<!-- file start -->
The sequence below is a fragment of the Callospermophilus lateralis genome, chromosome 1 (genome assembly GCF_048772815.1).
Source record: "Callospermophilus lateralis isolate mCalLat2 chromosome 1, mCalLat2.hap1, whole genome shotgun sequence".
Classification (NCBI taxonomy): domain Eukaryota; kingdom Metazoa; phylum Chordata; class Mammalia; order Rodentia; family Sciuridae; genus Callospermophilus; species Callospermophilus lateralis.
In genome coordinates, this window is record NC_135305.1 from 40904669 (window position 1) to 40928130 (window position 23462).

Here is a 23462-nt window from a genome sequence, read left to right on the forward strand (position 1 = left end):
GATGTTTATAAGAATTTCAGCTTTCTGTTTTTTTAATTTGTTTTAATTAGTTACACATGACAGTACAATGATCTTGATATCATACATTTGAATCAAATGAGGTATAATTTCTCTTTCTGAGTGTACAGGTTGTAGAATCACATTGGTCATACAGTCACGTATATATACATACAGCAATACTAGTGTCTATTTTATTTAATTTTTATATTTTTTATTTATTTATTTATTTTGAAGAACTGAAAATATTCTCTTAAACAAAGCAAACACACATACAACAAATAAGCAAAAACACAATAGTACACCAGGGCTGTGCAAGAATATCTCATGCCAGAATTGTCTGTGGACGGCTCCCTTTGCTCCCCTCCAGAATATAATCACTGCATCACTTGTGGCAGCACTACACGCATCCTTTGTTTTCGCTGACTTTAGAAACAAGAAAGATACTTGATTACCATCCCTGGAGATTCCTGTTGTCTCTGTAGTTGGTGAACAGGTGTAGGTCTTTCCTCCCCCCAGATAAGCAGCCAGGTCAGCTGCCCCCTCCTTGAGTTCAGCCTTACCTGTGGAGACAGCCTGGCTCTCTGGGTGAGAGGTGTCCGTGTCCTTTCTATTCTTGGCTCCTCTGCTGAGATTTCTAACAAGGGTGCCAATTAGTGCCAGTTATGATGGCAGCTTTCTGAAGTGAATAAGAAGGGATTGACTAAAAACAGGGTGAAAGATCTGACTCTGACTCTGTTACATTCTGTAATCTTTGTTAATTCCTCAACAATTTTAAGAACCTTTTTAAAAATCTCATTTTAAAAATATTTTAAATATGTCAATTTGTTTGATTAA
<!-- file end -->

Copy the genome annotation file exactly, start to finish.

The sequence below is a fragment of the Callospermophilus lateralis genome, chromosome 1 (genome assembly GCF_048772815.1).
Source record: "Callospermophilus lateralis isolate mCalLat2 chromosome 1, mCalLat2.hap1, whole genome shotgun sequence".
Classification (NCBI taxonomy): domain Eukaryota; kingdom Metazoa; phylum Chordata; class Mammalia; order Rodentia; family Sciuridae; genus Callospermophilus; species Callospermophilus lateralis.
In genome coordinates, this window is record NC_135305.1 from 40904669 (window position 1) to 40928130 (window position 23462).

Here is a 23462-nt window from a genome sequence, read left to right on the forward strand (position 1 = left end):
GATGTTTATAAGAATTTCAGCTTTCTGTTTTTTTAATTTGTTTTAATTAGTTACACATGACAGTACAATGATCTTGATATCATACATTTGAATCAAATGAGGTATAATTTCTCTTTCTGAGTGTACAGGTTGTAGAATCACATTGGTCATACAGTCACGTATATATACATACAGCAATACTAGTGTCTATTTTATTTAATTTTTATATTTTTTATTTATTTATTTATTTTGAAGAACTGAAAATATTCTCTTAAACAAAGCAAACACACATACAACAAATAAGCAAAAACACAATAGTACACCAGGGCTGTGCAAGAATATCTCATGCCAGAATTGTCTGTGGACGGCTCCCTTTGCTCCCCTCCAGAATATAATCACTGCATCACTTGTGGCAGCACTACACGCATCCTTTGTTTTCGCTGACTTTAGAAACAAGAAAGATACTTGATTACCATCCCTGGAGATTCCTGTTGTCTCTGTAGTTGGTGAACAGGTGTAGGTCTTTCCTCCCCCCAGATAAGCAGCCAGGTCAGCTGCCCCCTCCTTGAGTTCAGCCTTACCTGTGGAGACAGCCTGGCTCTCTGGGTGAGAGGTGTCCGTGTCCTTTCTATTCTTGGCTCCTCTGCTGAGATTTCTAACAAGGGTGCCAATTAGTGCCAGTTATGATGGCAGCTTTCTGAAGTGAATAAGAAGGGATTGACTAAAAACAGGGTGAAAGATCTGACTCTGACTCTGTTACATTCTGTAATCTTTGTTAATTCCTCAACAATTTTAAGAACCTTTTTAAAAATCTCATTTTAAAAATATTTTAAATATGTCAATTTGTTTGATTAA